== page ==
“Until now, the six-year-old company has run trading platforms only for U.S. assets, but the investment by Li and Singapore’s sovereign wealth fund Temasek Holdings will likely create new exchanges for illiquid assets in Hong Kong and elsewhere. That should increase the number of potential buyers and sellers for SecondMarket’s existing inventory. Even more importantly, it could provide additional liquidity in China’s private companies and red-hot real estate market.”

Watch this space…

And The Award For Best Commodity Fund Goes To…São Tomé and Príncipe?

Ashby Monk

Why does the possession of natural resources all too often lead to economic and political trouble? Well, there are plenty of reasons, and the Kennedy School’s Jeffrey A. Frankel has decided to put many of them down in a new primer on the natural resource curse. In it, he outlines the various determinants of the curse and also talks a lot about possible solutions.

Drawing on the work of Acemoglu, Easterly, Hall, Levine, Jones, Rodrik, Subramanian, Trebbi and others, Frankel makes the argument that institutions are the all important factors that determine whether a country will overcome the curse. One of these institutions is the commodity fund, a type of SWF. However, Frankel recognizes that the mere creation of a SWF is not enough; sound governance is the all important factor preventing sovereign funds from turning into political slush funds.

So, Frankel sets his gaze on the world’s commodity funds in an attempt to determine which one offers the best model for resource rich, developing countries. In an unexpected turn, he viewed the much vaunted ‘Norwegian model’ as inappropriate for developing countries due to the politicized nature of investments decisions:

“…the fund is managed with political objectives that go unnoticed when held up as an example for developing countries to emulate.”

He’s right; the GPF-G has an explicit mission to include ethical criteria in its investment policies, which can result in the politicization of its operations.

Accordingly, Frankel sought out a different “model SWF”. Surprisingly, he fell on the commodity fund of São Tomé and Príncipe, which, in Frankel’s words, has “extensive restrictions guiding how the oil revenues are to be saved, invested, or spent.”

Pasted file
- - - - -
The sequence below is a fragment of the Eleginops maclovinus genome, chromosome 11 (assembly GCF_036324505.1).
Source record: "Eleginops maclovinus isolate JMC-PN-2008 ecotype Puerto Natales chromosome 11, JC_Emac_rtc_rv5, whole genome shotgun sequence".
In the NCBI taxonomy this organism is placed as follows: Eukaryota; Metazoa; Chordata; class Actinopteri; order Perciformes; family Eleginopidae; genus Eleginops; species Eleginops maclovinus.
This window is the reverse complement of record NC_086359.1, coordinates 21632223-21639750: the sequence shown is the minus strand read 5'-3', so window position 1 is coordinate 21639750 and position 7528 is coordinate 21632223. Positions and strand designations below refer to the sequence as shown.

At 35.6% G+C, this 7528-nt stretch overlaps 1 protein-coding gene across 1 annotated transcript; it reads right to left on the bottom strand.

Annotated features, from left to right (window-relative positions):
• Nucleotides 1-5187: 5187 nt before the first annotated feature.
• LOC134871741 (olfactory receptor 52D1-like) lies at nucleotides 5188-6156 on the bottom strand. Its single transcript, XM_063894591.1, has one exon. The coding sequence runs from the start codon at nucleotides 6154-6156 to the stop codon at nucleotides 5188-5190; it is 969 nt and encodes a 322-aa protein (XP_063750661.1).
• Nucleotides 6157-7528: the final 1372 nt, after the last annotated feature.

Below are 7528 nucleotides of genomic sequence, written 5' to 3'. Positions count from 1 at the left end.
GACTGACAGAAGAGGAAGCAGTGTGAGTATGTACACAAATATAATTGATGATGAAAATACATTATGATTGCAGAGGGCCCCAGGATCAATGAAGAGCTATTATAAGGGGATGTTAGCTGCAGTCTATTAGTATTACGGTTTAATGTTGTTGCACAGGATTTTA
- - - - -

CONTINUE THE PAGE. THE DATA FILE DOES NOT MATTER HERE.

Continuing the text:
I have to say, this is the first time I’ve heard of the São Tomé and Príncipe National Oil Account (a fund that isn’t even tracked by the SWF Institute) being held up as the exemplar for other developing countries. What’s the deal? I had to get a bit more information: Dr. J. Peter Pham had the best description of this fund I could find:

“…the Santomean National Assembly unanimously passed and President de Menezes signed in late 2004 a landmark oil revenue law that was drafted with the help of a team of experts from Columbia University’s Earth Institute and after fifty-five town hall meetings throughout the country. The law creates a single National Oil Account which will receive all hydrocarbon revenues due to São Tomé and Príncipe. The account will be held at the U.S. Federal Reserve and there will be but one annual transfer from it to the budget as approved by the National Assembly and requiring the signatures of four separate officials. The maximum amount of the transfer is determined according to a fixed formula indexed to stages of oil exploration and actual production, while everything else is put into a sub-account, the Permanent Fund, that cannot be expended but which would form a “national endowment.